Sale of sites in France: ExxonMobil “is in no hurry”, says its boss – 04/26/2024 at 6:42 p.m.


The CEO of the American oil and gas giant ExxonMobil indicated on Friday that he was in no “rush” regarding the sale of activities in France, a project announced two weeks ago.

“We are not in a hurry. We are taking our time to ensure that we find the right buyer, with a proposal with the right valuation,” said Darren Woods, interviewed during an audio conference with analysts, on the occasion of the publication of first quarter results.

ExxonMobil announced on April 11 a reduction in its activities in Port-Jérôme-sur-Seine (Seine-Maritime) as well as a plan to sell, via its subsidiary Esso France, several sites to Rhône Energies.

The latter is a Swiss consortium made up of the trading giant Trafigura and the American refinery operator Entara, which wants to buy a refinery in Fos-sur-Mer (Bouches-du-Rhône), as well as Esso depots in Toulouse (Haute -Garonne) and Villette-de-Vienne (Isère).

What was recently decided in France “is the latest example of a trend that has been going on for a long time”, said Mr. Woods, explaining that it was now a question, for the group, of having “integrated infrastructures producing a whole range of products.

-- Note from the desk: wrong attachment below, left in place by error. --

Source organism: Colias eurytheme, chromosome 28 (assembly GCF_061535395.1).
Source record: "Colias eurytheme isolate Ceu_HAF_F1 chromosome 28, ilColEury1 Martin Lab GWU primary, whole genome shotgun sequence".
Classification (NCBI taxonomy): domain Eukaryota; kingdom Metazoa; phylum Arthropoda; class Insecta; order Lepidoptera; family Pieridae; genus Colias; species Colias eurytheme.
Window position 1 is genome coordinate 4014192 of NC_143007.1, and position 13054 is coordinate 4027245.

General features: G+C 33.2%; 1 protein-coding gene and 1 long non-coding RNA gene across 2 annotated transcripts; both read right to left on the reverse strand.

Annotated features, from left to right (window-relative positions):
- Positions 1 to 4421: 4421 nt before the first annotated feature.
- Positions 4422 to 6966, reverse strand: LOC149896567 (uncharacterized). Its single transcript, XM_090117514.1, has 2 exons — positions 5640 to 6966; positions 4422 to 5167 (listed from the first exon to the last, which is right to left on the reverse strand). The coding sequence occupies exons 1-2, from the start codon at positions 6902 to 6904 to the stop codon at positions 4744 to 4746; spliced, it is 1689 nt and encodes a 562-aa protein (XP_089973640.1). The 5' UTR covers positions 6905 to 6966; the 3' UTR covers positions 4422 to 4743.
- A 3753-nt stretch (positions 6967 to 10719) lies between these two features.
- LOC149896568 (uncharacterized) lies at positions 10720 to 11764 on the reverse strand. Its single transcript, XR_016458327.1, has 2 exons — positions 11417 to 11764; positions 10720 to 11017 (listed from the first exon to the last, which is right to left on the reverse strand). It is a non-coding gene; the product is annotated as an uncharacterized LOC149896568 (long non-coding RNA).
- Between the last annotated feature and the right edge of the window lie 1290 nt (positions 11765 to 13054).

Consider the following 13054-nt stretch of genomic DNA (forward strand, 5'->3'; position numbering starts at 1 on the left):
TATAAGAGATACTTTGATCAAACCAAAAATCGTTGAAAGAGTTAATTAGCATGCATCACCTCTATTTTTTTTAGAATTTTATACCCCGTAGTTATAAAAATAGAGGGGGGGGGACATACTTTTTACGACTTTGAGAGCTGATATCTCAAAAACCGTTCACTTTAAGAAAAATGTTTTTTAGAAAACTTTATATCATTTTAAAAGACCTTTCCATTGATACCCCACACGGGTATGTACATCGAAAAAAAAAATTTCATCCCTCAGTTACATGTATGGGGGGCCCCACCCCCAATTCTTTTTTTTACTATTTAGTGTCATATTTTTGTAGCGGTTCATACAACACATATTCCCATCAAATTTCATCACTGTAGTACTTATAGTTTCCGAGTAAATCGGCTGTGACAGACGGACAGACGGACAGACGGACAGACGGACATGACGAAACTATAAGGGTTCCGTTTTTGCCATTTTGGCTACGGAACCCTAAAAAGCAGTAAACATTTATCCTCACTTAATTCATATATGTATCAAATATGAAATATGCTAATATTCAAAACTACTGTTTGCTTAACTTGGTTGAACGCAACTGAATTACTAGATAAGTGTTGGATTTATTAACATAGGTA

These “integrated” sites must, according to him, be able to “produce petroleum products, but also chemicals, lubricants and, basically, a whole series of high-value products”.

This makes it possible “to limit supply costs so that margins increase,” added Mr. Woods.

“We will continue to optimize and improve these refiners to the best of our ability,” but “we feel pretty good about our current position” at the portfolio level, he noted.

For her part, CFO Kathy Michaels stressed that “the investment environment in Europe [était] definitely a little more difficult” since 2022.

She mentioned additional taxes levied on the energy sector, new publication requirements, as well as regulations on reducing the carbon footprint.

“All of this makes Europe a more difficult investment option,” she said. “It’s one of the things we look at in any location in the world … when we’re considering future investments.”

Between January and March, the Texan group recorded a turnover of 83.08 billion dollars (-4% over one year) and a net profit of 8.22 billion (-28.1%), which is lower to the consensus of Factset analysts. It was mainly affected by reduced margins in refining and a drop in natural gas prices.

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